‘Bonanza’: One Star Was the Original Inventor of a Widely-Used Device in Hollywood

by Madison Miller
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Besides being known for his commanding and deep voice and fatherly figure status, Lorne Greene also dabbled in inventing. Greene is most known for his role as the widowed patriarch Ben Cartwright on the popular Western series, “Bonanza.”

Before that, he was also one of the most popular radio broadcasters in Canada. Greene became a hit in “Bonanza” as well as for his role in “Battlestar Galactica” later on.

‘Bonanza’s Lorne Greene, Inventor

Besides contributing to the screen, Greene also helped create something that would impact the future of the entertainment business. According to IMDb, Greene invented the original count-down clock.

This allowed a show filming to know exactly how much time was remaining in between segments as well as the totality of the show. For directors and actors, it was a vital addition. It allowed them to understand how much time was really left to complete a given segment.

Apparently, the patent Greene had created had brought him a lot of wealth in the pre-computer world of filming television and movies.

Greene had to learn to capitalize off his skills in the industry. He had also had success creating songs that combined spoken word with rhythm and singing. His image as a Western icon made his albums that much more successful. His most popular “talking song” was “Ringo.” It was a No.1 single in 1964.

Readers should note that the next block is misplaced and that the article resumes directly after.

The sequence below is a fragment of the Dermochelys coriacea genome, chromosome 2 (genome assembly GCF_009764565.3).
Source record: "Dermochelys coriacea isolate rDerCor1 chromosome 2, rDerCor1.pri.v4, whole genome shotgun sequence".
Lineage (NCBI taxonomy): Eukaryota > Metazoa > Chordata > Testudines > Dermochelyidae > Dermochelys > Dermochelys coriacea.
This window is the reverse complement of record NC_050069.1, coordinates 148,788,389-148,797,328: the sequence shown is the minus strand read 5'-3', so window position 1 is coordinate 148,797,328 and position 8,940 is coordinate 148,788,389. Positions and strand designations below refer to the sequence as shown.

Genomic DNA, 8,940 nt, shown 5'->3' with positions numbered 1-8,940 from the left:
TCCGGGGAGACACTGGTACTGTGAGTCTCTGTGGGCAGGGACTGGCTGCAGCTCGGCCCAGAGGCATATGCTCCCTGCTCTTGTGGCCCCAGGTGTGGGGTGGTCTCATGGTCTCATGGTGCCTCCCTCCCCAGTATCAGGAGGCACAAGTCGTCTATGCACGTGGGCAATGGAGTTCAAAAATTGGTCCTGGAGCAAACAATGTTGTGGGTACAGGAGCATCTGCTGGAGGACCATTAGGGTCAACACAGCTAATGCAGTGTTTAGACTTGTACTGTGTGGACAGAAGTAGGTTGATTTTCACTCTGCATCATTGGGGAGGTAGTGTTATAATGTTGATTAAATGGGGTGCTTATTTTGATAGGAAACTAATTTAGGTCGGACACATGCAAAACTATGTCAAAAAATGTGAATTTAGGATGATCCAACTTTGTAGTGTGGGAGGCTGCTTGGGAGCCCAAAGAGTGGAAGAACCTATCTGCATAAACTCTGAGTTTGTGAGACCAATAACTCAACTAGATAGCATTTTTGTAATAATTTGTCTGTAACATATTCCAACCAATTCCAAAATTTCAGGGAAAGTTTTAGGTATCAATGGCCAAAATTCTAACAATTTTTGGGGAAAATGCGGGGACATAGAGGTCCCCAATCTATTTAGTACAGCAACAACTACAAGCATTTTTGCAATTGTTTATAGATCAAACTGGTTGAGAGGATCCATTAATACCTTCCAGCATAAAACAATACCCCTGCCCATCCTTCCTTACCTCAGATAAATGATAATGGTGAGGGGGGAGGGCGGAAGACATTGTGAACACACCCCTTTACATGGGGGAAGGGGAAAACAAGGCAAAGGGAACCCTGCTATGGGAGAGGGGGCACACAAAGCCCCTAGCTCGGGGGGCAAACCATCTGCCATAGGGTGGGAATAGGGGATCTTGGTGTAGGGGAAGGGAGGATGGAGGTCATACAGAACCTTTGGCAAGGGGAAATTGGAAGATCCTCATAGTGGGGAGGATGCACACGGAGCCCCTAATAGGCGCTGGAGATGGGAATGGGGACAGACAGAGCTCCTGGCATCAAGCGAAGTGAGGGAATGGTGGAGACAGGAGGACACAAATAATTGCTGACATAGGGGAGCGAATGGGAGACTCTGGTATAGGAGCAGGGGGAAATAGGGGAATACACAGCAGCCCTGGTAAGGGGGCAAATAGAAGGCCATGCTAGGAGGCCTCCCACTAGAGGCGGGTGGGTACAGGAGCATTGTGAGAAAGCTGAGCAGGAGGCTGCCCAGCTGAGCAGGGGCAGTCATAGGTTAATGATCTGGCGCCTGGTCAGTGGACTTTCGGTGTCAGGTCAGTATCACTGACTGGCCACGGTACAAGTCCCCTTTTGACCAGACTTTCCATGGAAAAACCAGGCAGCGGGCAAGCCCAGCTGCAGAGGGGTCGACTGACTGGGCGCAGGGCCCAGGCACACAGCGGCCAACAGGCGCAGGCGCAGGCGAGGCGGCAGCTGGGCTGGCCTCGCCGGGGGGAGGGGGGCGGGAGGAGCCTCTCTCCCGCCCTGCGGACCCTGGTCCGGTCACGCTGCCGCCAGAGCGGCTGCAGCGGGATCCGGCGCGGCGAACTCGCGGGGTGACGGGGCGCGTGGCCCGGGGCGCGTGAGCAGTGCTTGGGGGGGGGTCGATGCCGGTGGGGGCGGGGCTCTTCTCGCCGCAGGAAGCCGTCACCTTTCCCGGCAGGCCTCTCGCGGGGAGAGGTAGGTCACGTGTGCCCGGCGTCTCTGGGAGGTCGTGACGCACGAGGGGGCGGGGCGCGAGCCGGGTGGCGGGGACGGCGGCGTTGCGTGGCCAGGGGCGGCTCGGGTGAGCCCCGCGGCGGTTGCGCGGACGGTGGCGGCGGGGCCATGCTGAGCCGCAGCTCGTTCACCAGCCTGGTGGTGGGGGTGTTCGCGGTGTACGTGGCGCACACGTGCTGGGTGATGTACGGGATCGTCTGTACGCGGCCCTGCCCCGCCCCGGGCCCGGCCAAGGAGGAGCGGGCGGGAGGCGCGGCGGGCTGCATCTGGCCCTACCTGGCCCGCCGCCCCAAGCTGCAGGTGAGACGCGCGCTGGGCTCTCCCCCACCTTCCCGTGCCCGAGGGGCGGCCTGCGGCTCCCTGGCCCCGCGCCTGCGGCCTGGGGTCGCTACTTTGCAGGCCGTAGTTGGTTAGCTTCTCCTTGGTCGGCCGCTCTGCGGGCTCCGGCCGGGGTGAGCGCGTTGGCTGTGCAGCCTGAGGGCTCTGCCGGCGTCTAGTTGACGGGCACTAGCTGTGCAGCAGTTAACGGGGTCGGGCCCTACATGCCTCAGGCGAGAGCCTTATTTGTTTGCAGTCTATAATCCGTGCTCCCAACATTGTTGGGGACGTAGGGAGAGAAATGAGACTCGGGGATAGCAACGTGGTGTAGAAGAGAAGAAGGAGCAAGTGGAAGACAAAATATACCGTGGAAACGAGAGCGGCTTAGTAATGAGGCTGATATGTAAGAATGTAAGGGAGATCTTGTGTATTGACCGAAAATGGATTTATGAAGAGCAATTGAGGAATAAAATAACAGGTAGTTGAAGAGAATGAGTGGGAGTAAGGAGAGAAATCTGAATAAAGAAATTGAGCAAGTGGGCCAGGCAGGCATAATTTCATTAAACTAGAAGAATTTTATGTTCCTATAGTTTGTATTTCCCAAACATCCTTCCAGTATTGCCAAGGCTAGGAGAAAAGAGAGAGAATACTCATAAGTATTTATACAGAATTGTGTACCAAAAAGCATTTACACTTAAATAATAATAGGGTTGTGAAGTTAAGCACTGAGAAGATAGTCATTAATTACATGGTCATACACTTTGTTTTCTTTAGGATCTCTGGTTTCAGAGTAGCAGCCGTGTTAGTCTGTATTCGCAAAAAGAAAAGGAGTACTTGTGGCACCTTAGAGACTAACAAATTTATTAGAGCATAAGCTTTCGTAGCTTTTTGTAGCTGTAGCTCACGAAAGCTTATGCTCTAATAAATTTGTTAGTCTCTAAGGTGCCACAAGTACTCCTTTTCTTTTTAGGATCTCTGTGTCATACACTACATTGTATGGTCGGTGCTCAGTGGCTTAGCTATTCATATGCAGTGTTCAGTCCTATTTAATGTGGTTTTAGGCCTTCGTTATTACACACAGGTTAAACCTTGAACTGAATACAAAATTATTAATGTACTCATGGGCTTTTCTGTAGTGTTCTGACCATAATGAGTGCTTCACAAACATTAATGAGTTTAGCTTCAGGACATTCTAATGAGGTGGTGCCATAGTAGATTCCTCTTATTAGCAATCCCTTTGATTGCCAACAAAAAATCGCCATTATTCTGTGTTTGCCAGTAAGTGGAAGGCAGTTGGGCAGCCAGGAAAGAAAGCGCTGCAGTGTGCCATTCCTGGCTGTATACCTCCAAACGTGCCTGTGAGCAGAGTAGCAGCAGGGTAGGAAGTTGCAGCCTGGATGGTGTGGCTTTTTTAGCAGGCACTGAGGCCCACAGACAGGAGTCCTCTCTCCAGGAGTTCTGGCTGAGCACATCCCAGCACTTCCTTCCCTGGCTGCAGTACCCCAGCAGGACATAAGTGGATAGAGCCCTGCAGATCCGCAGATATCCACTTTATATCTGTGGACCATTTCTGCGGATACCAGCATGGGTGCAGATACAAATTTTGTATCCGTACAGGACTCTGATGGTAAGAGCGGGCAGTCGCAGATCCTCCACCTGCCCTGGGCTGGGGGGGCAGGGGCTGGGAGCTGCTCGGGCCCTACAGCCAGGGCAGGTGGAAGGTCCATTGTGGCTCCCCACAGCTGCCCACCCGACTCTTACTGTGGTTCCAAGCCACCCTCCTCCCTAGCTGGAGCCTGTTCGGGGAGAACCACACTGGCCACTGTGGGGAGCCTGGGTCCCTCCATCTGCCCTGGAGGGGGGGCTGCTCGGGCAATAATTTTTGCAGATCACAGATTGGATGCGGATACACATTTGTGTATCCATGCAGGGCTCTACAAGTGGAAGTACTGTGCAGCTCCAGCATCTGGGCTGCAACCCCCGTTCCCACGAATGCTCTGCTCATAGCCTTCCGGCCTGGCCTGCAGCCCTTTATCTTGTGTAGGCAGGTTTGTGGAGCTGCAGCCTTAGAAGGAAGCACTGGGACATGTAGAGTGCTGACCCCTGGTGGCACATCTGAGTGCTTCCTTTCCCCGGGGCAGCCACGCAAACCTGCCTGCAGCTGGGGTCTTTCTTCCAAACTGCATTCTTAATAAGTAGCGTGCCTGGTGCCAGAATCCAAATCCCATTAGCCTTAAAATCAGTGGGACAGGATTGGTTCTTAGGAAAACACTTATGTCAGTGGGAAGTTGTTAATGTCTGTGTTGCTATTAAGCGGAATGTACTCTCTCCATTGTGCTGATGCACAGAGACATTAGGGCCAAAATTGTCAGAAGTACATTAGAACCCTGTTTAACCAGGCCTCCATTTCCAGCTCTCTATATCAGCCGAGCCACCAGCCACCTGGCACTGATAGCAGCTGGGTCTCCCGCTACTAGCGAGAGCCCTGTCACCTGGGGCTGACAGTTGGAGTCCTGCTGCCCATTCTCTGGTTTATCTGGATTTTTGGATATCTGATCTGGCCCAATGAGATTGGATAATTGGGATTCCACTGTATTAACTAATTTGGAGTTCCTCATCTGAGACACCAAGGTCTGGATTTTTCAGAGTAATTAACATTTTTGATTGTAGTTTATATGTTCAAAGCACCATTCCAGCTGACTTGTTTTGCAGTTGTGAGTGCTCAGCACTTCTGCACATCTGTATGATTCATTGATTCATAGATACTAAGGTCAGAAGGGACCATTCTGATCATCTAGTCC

From broadcasting to acting to commercial work to inventing to singing, Lorne had taken the entertainment world by storm with all that he could do. He was gifted with a number of honors and awards both during and after he passed away. Most people continue to recognize him as a Cartwright from “Bonanza,” however.

Greene as George Washington

Lorne Greene played an iconic American figure living in the West. However, Lorne Greene himself was from Canada.

He continued to portray really influential American figures throughout his life. In fact, according to MeTV, Greene acted a George Washington in a 1970 TV special from the National Park Service called “Swing Out, Sweet Land.”

The movie featured another timeless Western figure, John Wayne. In addition, Lucille Ball, Ann-Margaret, Jack Benny, Dan Blocker, Glen Campbell, Johnny Cash, Dean Martin, Roy Clark, Bing Crosby, and several other massive names in the entertainment world were in the film. The premise was to tell the story of American’s history.

Lorne Greene seemed to have a passion for the outdoors. He worked on a Canadian television nature documentary called “Lorne Greene’s New Wilderness” as well. The show helped to promote environmental issues and awareness. He had also appeared in a series of different commercials.

Even after “Bonanza,” Lorne Greene had remained hard at work.

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